Dia: Surreal Dimensions
Are you looking for a hipster retreat or a break from your studies? Grab your camera and an oversized sweater to catch a train from Poughkeepsie Station to Beacon: it’s time to visit Dia! If you present a Marist ID, your admission will be only $12 including a map of the space and a cool entrance tag. Even though I am an Art History major and happen to be acquainted with specifics of contemporary art, the motto of my visit to Dia this past Sunday was: you might need to be interested in art to understand it, but you do not need to be an expert to experience it. All you need to do is to open your eyes and appreciate the new visual vocabulary that was crafted for you by the leading artists of our age.
Dia:Beacon is a part of Dia Art Foundation that mainly exhibits contemporary art from the period of the 1960s and 70s, grasping the leading representatives of Minimalism, Post-Minimalism, Abstract Expressionism, Pop Art, and more. Residing in the historic part of Hudson Valley, Dia catalyzes change, reshaping the conservative identity of the region and attracting a substantial flow of tourists and locals. It is not a traditional museum space where you look for a bench to land on and observe a centuries-old painting while resting your legs from the exhausting tour. At Dia, you get to saturate yourself in the celebration of visual and physical experience by taking an initiative to interact with the medium, scale, and format of the art displayed in almost surreal dimensions.
The top three artworks that I suggest to visit are Richard Serra’s Torqued Ellipse waterproof steel sculptures (1996-2000), Francois Morellet’s No End Neon (1990/2017) installation, and Louise Bourgeois’s Crouching Spider (2003).
As you enter Serra’s gallery, you draw yourself into an immersive, literal, and interactive presentation of four Torqued Ellipse sculptures that are lined up in the elongated space that used to be a railways depot back in the day when Dia was a factory. The warm, dappled light coming from the clerestory casts upon the steel surface of the monumental elliptical sculptures. Despite their scale, you get a feeling of movement as if it was a parade of cargo boats approaching the open waters. The sculptures promote the relationship between opticality and physicality of the object in space. The sculptures’ placement in the relatively narrow gallery instills the sense of power inviting the viewer to explore their internal structure. Walking inside of the steel carcasses made me shiver; I was situated in the physical space with its enormous interior pushing down on me. Due to this visual effect, the sculptures become optically enlarged, therefore ultimately enhancing their monumentality.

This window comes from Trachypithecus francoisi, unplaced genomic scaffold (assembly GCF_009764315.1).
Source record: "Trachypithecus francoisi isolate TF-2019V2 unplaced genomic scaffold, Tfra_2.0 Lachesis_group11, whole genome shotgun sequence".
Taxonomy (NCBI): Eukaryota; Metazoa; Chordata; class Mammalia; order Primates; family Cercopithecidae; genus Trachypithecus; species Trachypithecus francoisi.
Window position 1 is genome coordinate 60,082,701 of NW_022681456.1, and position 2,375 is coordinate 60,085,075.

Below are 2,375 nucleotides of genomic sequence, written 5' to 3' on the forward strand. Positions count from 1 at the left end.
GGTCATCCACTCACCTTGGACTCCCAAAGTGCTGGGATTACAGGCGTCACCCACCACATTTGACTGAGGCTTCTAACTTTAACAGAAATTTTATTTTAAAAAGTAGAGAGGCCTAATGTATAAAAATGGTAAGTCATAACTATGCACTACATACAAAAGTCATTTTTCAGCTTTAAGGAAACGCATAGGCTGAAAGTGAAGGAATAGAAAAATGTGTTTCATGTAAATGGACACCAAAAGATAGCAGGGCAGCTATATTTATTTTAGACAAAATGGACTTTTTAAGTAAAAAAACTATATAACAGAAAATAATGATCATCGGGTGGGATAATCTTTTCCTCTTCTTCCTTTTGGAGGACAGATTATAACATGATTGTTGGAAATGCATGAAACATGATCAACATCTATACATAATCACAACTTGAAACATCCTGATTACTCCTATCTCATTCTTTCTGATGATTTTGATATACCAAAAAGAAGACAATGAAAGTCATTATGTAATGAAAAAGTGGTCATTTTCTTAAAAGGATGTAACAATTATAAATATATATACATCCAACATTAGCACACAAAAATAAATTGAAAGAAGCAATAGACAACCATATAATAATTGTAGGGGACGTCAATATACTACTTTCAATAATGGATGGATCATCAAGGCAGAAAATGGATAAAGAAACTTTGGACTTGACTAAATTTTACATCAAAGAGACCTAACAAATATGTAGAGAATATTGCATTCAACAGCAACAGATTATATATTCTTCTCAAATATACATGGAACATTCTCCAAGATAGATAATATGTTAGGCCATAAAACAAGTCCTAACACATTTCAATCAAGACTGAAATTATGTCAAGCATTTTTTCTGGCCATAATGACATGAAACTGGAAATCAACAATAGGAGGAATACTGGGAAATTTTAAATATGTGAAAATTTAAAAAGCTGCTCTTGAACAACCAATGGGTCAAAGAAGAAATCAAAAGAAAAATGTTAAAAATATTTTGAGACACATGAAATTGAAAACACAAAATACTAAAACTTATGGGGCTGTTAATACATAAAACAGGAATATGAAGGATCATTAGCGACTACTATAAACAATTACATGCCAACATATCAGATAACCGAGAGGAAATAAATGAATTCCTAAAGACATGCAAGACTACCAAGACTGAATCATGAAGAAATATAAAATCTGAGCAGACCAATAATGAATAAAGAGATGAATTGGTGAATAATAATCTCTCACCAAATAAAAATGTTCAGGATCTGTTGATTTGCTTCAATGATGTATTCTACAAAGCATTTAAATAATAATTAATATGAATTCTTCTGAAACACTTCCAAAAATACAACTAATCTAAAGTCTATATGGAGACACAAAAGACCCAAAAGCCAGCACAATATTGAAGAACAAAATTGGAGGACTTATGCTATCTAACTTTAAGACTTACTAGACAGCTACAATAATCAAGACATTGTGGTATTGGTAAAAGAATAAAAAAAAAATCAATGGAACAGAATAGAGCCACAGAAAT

I was getting goosebumps all over my body as I walked through the mesmerizing, yet remote installation No End Neon by Francois Morellet with neon tubes scattered amidst the columnar, hypostyle space. The setting hypothetically could be utilized as an ‘Instagrammable spot’ or as a playground for hide and seek, as I noticed my friend’s little sister peeking from the side of the concrete shaft; however, it is essential to follow the original guidelines of the artist, where he stated how to walk through the immersive space systematically. The natural light source is reduced to the minimum to intensify the hazy, neon glow illuminating the path to the exit at the end of the hall. It feels incredibly isolated and existential as if you are placed inside of an escape room with one and only one path that is mandatory to walk.
The attic level displays the collection of sculptures by an American-French female artist Louise Bourgeois who designed a spider monument made of bronze, black and polished patina, and stainless steel. With the compelling union between strong materials and scale, the spider appears vicious and threatening, yet elegant unexpectedly coming onto you. While looking at the sculpture, you should recall the image of the eight-legged monstrous creatures that you see in the sci-fi movies to come in a sense with reality because you are standing right in front of it. The Spider appears massive, occupying the majority of the exhibition display. However, there is something fragile about it having to deal with the sense of protection and guarding of its personal space constituted inside of the compact showroom.
Dia:Beacon is a true discovery for anyone at Marist! No matter of your relation to art, you could find it appealing to your senses from the perspective of a viewer. Get out and see for yourself!